Will 2001 Be The Year Of Baan’s Miraculous Comeback? Definitely Maybe.
Written By: Predrag Jakovljevic
Published On: January 26 2001
Will 2001 Be The Year Of Baan's Miraculous Comeback? Definitely Maybe.
On December 15, 2000, Baan Company, once a leading enterprise
applications vendor, announced it has signed contracts with more than
100 new customers around the world since being acquired by Invensys
plc in August 2000. New customers include major aerospace organizations
such as DARA in the UK (for more information, see Is
Baan Showing Signs of Life After Death?), manufacturers such as ABB
in Australia and Selcom in China, and e-Business companies such
as 2BeSource.com, the Singapore-based textile and garment sourcing
web portal solution.
the Invensys acquisition, Baan has made solid progress in filling its
order pipeline," said Laurens van der Tang, Baan Company president. "We've
seen particularly strong market acceptance of our expanding portfolio
of E-Business software, demonstrating our capability to successfully integrate
solutions across the value chain - from the supplier, through the manufacturing
process, to the customer. Our strength in linking complex supply chains
to real-time, build-to-order shop floor environments has quickly become
a key Baan success factor. In addition, our Baan OpenWorld approach of
decoupled components is proving valuable for companies requiring integration
of their best-of-breed enterprise components."
van der Tang said Baan intends to build on this progress over the next
six months and is committed to returning to profitability by the middle
of 2001. "We will make it even easier for customers to work with Baan.
We've developed 'best-of-industry' solutions for key business processes
that include all the products, support and initial consultancy necessary
to give customers a fast-track route to successful E-Business implementation."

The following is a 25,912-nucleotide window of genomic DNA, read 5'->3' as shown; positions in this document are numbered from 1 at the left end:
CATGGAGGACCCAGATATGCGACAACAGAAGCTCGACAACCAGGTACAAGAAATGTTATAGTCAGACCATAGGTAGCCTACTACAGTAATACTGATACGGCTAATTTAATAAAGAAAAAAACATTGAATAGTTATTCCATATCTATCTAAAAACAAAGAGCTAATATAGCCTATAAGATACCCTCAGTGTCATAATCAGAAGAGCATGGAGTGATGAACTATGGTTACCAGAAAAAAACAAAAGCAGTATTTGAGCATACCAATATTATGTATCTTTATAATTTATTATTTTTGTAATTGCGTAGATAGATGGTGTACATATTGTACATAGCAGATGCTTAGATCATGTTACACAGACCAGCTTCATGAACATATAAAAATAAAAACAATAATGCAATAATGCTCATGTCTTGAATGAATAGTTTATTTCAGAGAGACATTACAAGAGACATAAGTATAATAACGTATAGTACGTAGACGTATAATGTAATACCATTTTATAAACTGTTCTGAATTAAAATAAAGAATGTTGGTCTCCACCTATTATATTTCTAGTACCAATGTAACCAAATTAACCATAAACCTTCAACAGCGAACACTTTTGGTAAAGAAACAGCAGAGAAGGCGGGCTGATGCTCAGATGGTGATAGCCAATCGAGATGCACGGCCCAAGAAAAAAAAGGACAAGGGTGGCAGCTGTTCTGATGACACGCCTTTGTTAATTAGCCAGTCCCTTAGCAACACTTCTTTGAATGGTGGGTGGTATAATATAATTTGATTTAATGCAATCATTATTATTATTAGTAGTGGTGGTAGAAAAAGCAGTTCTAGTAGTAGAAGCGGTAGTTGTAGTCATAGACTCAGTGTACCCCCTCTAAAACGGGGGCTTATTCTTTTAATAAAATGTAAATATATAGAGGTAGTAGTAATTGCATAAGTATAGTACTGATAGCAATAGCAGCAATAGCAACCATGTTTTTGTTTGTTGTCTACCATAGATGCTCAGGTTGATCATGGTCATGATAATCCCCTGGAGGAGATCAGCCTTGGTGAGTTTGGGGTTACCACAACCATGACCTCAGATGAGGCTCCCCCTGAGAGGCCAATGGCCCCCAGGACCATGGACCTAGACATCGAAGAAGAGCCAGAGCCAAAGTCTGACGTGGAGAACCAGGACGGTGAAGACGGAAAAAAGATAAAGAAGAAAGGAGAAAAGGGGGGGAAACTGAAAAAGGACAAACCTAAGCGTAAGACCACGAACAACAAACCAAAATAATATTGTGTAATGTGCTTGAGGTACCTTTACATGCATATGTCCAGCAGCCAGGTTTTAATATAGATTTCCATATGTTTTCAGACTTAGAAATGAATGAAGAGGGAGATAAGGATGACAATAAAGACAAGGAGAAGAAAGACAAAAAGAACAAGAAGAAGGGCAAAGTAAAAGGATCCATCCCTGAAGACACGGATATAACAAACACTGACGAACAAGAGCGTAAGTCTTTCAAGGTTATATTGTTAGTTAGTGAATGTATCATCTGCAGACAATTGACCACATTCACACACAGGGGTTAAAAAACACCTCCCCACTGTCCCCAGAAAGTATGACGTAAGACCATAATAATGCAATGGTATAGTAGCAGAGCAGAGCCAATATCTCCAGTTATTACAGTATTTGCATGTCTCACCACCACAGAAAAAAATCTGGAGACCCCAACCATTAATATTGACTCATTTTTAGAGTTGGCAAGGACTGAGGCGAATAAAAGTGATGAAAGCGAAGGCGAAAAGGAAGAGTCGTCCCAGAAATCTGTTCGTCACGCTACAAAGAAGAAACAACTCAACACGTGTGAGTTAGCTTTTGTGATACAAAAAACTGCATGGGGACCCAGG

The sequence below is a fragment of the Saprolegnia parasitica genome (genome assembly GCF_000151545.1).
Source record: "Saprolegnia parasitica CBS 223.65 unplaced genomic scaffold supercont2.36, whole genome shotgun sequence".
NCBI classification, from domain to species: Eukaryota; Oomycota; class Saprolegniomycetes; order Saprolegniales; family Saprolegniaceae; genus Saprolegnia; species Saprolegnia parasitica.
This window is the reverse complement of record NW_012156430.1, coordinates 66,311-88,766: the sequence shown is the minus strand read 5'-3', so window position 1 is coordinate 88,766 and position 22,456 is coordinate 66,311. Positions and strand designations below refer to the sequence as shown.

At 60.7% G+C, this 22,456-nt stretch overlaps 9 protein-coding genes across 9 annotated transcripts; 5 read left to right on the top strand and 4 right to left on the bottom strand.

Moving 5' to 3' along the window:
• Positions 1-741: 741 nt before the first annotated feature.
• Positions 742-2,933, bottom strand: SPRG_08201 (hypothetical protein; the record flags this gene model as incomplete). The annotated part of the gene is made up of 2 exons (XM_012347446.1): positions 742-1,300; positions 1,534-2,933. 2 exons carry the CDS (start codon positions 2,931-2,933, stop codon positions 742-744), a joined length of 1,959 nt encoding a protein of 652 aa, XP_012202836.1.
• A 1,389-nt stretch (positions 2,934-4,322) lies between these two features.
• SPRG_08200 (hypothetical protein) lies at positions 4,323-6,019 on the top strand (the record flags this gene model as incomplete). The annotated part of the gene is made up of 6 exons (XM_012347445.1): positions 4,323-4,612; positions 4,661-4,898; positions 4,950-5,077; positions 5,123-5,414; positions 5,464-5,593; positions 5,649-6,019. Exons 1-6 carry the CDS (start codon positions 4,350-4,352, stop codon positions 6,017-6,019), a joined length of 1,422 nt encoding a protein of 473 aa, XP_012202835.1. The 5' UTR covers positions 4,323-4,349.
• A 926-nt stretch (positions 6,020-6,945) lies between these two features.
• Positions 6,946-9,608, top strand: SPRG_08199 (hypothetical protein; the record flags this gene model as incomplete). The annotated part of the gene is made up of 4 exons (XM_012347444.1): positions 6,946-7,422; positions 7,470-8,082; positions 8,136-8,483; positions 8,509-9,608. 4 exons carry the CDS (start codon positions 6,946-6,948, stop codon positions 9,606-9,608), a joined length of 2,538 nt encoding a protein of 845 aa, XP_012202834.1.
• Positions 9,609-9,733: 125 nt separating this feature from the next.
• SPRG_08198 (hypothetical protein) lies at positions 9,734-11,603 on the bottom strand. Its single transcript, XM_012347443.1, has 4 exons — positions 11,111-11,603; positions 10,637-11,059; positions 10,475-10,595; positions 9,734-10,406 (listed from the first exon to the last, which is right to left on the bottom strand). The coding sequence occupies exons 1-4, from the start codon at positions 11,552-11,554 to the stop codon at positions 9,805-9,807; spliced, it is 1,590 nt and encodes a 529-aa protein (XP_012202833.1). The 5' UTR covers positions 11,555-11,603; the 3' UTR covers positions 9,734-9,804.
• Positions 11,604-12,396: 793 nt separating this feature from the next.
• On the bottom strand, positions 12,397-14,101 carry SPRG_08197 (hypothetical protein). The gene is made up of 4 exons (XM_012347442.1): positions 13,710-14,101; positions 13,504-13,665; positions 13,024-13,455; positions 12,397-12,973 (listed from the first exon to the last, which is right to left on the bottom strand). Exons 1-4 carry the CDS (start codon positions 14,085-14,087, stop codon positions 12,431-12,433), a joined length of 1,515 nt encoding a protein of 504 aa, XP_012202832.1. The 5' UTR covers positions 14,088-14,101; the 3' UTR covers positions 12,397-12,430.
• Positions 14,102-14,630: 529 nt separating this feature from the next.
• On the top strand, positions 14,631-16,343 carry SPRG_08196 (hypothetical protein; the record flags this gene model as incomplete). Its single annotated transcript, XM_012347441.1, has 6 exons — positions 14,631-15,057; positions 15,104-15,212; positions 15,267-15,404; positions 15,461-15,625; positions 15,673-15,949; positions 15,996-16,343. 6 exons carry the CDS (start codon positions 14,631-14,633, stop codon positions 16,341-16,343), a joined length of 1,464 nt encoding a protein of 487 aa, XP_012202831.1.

has also extended the functionality of its BaanERP enterprise business
solution with the launch of its new BaanTQM Total Quality Management
solution for manufacturing organizations on December 13, 2000. BaanTQM
is based on a quality management product supplied by Dutch company Guardess,
and can also be used as standalone quality management software. Baan said
the software can be integrated across the enterprise and will reduce operational
costs while increasing production quality and customer satisfaction.
TQM comprises three modules: TQM for research and development; TQM for
quality assurance and quality control; and TQM for health, safety and
environment. The separate components allow piecemeal implementation, simple
customization and high flexibility. Specific discrete manufacturing features
include non-conformance handling and acceptable quality level (AQL) procedures.
Baan TQM assists in many ways to help process industry and discrete manufacturing
companies to achieve and maintain compliance with key quality standards
such as ISO and QS-9000 and with regulations as formulated by the FDA.
December 12, 2000, Baan announced that its BaanERP 5.0c software is now
'Certified for Windows 2000 Professional, Server and Advanced Server'.
BaanERP fully supports the Microsoft Windows 2000
operating system, offering customers real benefits in terms of application
deployment, lower total cost of ownership and increased application reliability.
The BaanERP solution leverages all the enterprise-focused features of
the underlying Windows 2000 operating system including Active Directory;
Microsoft Management Console; OnNow; Microsoft Software Installer; Single